Japan in Their Own Words (JITOW)/日本からの意見

Development of Japanese Studies in the Nordic Countries
TANAMI Tatsuya / Vice-Chairman, Scandinavia-Japan Sasakawa Foundation (Special Advisor, The Nippon Foundation)

January 12, 2023
The Scandinavia-Japan Sasakawa Foundation (SJSF) was established in Stockholm, Sweden, with funding from the Nippon Foundation in 1984, with the aim to promote academic, scientific, and cultural exchanges between Japan and the Nordic countries. Since 2019, it has been conducting a project, “Development of Contemporary Japanese Studies in the Nordic Countries” in five countries, namely, Denmark, Finland, Iceland, Norway, and Sweden, to enhance Japanese studies at the universities in the five countries.

Many people in the Nordic countries are keenly interested in Japan and a large number of people there study the Japanese language. Among high school and university students, Japan’s popular culture such as manga and anime are highly popular. Japanese advanced research on science and technology in such fields as AI and robotics also attracts many students. In spite of all these, Japan’s presence is still very weak and Japan seems to be underestimated. This may be partly because of the relative decline in Japan’s political and economic presence on the global scene in recent years. However, the Nordic countries and Japan share the same value orientations that cherish peace-building, democracy, rule of law, environmental protection, etc., and there is much that the Nordic countries can learn from Japan, which has grappled since early on with challenges common to developed countries, on how to address issues such as aging and low birthrate. It is hoped that more information and knowledge on Japan will be disseminated and shared in the Nordic societies. For that, the promotion of Japanese studies and language teaching at universities plays a crucial role.

What prompted the SJSF to initiate this new program focusing on Japanese studies was the survey report conducted by the Nippon Foundation in 2016 on the status of Japanese studies at Nordic universities. According to the survey, courses and programs in Japanese studies were offered at some twenty of the more than one hundred universities and higher educational facilities in the Nordic region. At several universities, there was a focus on language studies, but at the larger universities, where programs were offered for MA and Ph.D. in Japanese studies, language was only a complementary, albeit necessary part of larger humanities and social science subjects, such as East Asian or intercultural studies.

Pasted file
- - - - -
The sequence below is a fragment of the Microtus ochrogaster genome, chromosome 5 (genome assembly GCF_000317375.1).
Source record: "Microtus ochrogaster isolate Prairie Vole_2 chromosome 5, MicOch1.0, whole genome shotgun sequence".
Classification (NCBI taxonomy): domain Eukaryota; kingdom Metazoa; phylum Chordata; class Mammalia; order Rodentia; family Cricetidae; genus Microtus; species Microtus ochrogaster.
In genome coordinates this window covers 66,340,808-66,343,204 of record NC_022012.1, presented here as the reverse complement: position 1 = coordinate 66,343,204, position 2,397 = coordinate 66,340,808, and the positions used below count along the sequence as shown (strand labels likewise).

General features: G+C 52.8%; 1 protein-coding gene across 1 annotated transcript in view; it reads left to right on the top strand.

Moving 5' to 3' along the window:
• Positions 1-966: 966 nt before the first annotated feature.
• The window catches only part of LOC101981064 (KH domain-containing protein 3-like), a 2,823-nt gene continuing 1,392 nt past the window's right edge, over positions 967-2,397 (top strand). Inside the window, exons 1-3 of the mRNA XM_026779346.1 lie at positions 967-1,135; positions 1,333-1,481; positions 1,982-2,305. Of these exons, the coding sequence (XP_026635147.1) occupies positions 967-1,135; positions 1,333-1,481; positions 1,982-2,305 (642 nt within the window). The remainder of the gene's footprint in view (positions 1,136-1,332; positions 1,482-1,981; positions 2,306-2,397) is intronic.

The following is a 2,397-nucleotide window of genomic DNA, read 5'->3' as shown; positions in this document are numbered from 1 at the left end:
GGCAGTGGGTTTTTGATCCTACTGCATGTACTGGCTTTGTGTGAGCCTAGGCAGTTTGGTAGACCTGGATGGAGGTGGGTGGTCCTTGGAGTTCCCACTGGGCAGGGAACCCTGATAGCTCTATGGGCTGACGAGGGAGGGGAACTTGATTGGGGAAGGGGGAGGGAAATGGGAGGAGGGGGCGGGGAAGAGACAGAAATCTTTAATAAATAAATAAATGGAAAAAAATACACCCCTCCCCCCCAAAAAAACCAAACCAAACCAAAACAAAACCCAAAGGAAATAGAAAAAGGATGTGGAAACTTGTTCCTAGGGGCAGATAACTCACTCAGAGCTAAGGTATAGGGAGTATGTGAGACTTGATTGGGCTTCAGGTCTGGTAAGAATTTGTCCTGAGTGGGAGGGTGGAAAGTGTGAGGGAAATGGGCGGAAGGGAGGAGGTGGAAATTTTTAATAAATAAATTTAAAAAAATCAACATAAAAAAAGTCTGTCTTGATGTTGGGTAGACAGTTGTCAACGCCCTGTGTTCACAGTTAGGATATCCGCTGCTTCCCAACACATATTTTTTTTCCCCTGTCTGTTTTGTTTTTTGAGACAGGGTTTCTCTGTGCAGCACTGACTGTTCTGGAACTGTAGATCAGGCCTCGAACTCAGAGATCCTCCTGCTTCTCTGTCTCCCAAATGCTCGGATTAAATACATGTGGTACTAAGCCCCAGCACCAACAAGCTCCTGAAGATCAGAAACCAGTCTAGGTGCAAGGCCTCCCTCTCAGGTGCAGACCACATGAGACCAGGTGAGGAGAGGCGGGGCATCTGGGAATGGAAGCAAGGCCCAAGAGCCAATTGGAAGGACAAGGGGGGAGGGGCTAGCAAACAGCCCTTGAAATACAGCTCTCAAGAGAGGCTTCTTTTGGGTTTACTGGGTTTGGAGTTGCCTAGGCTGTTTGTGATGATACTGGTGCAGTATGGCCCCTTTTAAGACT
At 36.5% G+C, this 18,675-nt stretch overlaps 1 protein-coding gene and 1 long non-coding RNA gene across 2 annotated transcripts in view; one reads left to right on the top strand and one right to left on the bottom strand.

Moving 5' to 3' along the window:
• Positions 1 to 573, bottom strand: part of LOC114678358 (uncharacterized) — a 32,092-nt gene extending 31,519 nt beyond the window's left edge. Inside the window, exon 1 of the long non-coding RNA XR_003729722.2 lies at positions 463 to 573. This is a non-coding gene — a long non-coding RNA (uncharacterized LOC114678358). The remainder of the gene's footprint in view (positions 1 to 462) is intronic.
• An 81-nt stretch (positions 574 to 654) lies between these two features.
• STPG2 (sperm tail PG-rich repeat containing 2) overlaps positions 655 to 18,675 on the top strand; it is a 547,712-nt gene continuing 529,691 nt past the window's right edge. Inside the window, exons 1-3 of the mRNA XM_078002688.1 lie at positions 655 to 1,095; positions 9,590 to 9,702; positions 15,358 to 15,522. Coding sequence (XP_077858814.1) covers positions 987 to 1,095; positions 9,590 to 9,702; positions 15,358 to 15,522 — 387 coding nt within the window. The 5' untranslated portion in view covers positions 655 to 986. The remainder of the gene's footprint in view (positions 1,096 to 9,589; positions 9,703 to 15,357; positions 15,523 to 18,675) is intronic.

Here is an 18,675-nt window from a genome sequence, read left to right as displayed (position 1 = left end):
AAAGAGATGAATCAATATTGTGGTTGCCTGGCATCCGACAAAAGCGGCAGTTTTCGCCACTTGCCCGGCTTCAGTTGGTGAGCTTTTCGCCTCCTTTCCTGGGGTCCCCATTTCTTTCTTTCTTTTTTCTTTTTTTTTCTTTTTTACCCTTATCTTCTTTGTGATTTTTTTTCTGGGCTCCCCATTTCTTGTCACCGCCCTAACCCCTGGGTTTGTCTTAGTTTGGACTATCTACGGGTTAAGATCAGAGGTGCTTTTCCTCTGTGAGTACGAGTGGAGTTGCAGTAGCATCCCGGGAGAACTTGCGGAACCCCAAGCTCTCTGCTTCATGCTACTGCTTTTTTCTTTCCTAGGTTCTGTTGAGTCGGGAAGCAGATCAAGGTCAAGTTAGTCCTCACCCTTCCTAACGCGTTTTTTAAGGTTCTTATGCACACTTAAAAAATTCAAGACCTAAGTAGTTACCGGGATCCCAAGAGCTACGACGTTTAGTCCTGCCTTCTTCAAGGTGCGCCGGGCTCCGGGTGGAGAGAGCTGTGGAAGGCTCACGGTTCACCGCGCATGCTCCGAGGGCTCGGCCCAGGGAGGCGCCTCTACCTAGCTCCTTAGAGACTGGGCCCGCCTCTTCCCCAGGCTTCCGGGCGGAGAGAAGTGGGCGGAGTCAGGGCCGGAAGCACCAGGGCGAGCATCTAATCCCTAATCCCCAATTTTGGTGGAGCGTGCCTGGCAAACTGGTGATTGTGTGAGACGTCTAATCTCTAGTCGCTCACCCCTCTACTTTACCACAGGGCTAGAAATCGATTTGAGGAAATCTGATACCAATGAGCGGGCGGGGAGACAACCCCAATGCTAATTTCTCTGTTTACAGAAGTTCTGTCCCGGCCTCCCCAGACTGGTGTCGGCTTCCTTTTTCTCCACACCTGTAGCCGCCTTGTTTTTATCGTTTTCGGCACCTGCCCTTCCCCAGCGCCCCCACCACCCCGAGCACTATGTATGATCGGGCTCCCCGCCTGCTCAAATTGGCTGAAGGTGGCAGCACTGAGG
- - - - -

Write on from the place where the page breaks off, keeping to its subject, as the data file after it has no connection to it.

However, at that time, the survey revealed that the administrative and financial difficulties of the universities had resulted in the lowering of the priority of the Japanese studies courses. It has been made difficult to maintain the courses, which were verging on a crisis such as the closure of existing courses or the reduction in the number of Japanese language classes. The number of students who desired to attend Japanese studies courses was actually greater than those who were interested in Chinese or Korean studies. However, the number of classes that the universities could offer in Japanese studies was at times lower than that for Chinese or Korean studies. A general tendency seemed to be that the universities, from the viewpoint of management, felt a need to offer more courses related to China and Korea than to Japan due to the perceived global presence of China and Korea whose governments gave financial support to the establishment and maintenance of these courses. This still seems largely to be the case despite the recent tendency of distancing away from China.

Under such critical circumstances, the recommendations made by the survey report indicated that the area most in need of financial support was the fostering of the next generation of first-rate specialists on Japan. In the Nordic countries, tuition is free for BA and MA students and there is no need to assist them financially. However, it is important to have a sufficient number of courses and programs in Japanese studies for them to acquire the requisite knowledge of Japan. For that, more courses must be established with qualified teachers. And in order to have such qualified teachers, more opportunities must be provided for researchers to pursue Ph.D. courses.